Created and performed by Richard Greenblatt and Ted Dykstra, Two Pianos, Four Hands follows the careers of two budding pianists from early music lessons through music festivals and conservatory auditions.

TORONTO - Were it not for a bit of divine intervention, this is a show that could just as easily be called 2 Sticks 4 Skates, 2 Feet 4 Pointe Shoes or even 2 Snowboards 4 Feet.

There are some shows you can see over and over again. They are like the welcome return of an old friend. Such is 2 Pianos 4 Hands.

Ted Dykstra and Richard Greenblatt won’t be closing the keyboards on those pianos just yet. October 29, 2011 - December 4, 2011.

A Closer Walk With Patsy Cline at the Fireside Dinner Theatre, Fort Atkinson, WI, United States: May 5, 2011 - June 26, 2011

Shakespeare's Will at The Globe Theatre, Regina, SK, Canada: February 23, 2011 - March 13, 2011

2 Pianos 4 Hands at North Coast Rep, Solana Beach, CA, USA: January 12, 2011 - February 6, 2011

2 Pianos 4 Hands at the Park Square Theatre, St. Paul, MN USA: December 7, 2010 - January 2, 2011

Sexy Laundry at the Gateway Theatre, Richmond, BC, Canada November 11, 2010 - November 27, 2010

2 Pianos 4 Hands at the Perth Theatre, Scotland, UK - November 9, 2010 - November 20, 2010

2 Pianos 4 Hands at the King's Theatre, Edinburgh, Scotland UK - October 28, 2010 - November 6, 2010

A Closer Walk with Patsy Cline at the Farmers Alley Theatre, Kalamazoo, MI USA September 17, 2010 - October 9, 2010

A Closer Walk with Patsy Cline at Circa 21 Dinner Playhouse, Rock Island, IL USA September 3 - November 6, 2010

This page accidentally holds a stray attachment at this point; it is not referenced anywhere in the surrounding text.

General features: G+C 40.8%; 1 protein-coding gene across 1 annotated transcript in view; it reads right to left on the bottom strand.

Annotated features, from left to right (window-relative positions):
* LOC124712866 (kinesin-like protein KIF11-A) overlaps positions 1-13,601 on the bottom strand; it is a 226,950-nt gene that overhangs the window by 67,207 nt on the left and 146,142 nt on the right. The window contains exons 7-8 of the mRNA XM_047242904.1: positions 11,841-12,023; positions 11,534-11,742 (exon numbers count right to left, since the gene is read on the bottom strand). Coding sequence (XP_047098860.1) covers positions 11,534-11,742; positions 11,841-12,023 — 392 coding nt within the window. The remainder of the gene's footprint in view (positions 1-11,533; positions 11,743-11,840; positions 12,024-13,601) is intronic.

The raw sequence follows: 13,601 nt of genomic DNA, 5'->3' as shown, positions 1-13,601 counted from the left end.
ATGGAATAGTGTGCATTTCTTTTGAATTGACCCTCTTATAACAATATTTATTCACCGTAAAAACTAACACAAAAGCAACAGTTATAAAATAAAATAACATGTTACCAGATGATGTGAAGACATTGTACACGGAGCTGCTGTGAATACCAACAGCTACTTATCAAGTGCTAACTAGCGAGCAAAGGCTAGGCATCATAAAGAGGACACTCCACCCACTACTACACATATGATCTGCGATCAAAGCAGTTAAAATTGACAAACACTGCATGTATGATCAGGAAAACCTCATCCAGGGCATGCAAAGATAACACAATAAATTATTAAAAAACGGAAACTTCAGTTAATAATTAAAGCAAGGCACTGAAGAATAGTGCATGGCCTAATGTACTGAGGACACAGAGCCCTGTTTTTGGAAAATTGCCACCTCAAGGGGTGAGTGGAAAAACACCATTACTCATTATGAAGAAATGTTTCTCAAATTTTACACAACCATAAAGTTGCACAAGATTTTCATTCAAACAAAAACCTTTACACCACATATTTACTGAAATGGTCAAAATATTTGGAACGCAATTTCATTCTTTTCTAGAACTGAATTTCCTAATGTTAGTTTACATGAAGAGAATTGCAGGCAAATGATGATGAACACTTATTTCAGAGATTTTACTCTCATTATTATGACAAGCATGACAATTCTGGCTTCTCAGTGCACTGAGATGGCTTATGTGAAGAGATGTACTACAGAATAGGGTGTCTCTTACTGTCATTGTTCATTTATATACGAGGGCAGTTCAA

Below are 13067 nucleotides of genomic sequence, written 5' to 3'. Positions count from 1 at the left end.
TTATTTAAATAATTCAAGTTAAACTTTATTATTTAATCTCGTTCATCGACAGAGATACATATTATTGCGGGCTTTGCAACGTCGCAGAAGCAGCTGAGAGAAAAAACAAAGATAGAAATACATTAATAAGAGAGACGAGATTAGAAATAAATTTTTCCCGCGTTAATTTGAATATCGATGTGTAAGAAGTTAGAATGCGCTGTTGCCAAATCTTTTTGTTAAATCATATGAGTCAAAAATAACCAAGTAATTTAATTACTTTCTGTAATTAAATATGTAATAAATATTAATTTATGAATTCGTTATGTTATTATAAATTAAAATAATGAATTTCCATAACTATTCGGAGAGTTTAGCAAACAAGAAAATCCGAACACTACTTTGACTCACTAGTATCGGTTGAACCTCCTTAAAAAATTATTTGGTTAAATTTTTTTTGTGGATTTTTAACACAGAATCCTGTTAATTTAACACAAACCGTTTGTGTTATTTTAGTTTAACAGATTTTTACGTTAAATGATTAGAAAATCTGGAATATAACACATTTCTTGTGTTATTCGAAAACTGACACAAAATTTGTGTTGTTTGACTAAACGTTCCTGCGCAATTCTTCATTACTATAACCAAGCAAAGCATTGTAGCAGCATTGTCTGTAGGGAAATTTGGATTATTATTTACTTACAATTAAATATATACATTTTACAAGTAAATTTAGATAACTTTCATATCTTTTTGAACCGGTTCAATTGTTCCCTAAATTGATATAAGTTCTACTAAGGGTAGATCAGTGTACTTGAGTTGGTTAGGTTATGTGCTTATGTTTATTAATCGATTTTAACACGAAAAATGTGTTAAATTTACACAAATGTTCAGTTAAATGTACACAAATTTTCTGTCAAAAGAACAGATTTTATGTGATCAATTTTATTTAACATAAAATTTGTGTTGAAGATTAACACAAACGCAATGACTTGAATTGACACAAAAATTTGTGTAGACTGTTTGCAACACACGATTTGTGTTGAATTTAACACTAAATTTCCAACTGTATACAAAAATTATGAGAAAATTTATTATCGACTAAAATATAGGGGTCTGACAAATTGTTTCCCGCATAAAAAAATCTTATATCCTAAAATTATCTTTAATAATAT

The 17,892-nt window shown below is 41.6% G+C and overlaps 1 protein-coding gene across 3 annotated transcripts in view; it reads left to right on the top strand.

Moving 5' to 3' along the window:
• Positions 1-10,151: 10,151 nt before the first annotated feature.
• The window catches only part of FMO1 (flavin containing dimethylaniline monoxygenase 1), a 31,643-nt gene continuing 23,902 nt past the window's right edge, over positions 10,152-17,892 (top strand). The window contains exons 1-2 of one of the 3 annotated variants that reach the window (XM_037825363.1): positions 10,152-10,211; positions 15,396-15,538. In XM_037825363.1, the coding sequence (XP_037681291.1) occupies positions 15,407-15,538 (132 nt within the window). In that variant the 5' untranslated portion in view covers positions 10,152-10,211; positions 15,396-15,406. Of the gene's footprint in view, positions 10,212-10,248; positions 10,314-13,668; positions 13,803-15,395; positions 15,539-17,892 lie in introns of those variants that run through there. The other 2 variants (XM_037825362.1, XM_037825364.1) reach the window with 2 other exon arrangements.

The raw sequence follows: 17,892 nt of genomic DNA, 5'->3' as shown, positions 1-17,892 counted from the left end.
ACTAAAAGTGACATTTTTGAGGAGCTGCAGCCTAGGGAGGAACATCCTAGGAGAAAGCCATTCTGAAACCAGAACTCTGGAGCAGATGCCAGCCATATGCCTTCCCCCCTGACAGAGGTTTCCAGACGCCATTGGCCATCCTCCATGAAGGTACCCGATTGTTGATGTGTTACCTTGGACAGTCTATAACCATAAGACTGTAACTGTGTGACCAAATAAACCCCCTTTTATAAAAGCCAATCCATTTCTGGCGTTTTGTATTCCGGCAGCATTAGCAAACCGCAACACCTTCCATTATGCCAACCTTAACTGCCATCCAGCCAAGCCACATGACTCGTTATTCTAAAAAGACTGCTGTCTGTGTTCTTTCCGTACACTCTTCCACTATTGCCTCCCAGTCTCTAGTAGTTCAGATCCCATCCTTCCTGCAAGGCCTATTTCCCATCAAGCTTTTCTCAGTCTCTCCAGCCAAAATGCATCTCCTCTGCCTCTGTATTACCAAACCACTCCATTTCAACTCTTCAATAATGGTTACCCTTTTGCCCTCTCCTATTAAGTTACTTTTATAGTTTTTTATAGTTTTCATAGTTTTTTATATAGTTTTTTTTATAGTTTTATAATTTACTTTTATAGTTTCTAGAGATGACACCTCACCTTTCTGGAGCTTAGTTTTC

A Closer Walk with Patsy Cline at The Round Barn Theatre, Amish Acres, Nappanee IN USA June 1, 2010 - July 11, 2010

A Closer Walk with Patsy Cline at Back Bay Events Center, produced by Fiddlehead Theatre Company, April 7, 2010 - April 17, 2010

blood.claat, one ooman story at the Firehall Arts Centre, Vancouver, BC, Canada April 7, 2010 - April 17, 2010

Mum's the Word United Kingdom Tour - Robert C Kelly Productions April 6, 2010 - July 31, 2010. For a complete schedule visit: 

2 Pianos, 4 Hands written by Ted Dykstra & Richard Greenblatt
at The Little Theatre on the Square, Sullivan, IL USA
March 12 - March 21, 2010

blood.claat written by d'bi young anitafrika at the Great Canadian Theatre Company, Ottawa, Ontario, Canada.  March 2 - 21, 2010

Monthy Python Meets Broadway in Robin Hood - The Environmental Family Musical

2 Pianos 4 Hands | A Closer Walk with Patsy Cline | Bear With Me | bittergirl: The Musical |
Hamlet (solo) | Jackson-Triggs Amphitheatre | Mom's the Word | Mom's the Word 2: Unhinged
Ross Petty Productions | Santa Baby | Sexy Laundry | Shakespeare's Will | The Summoned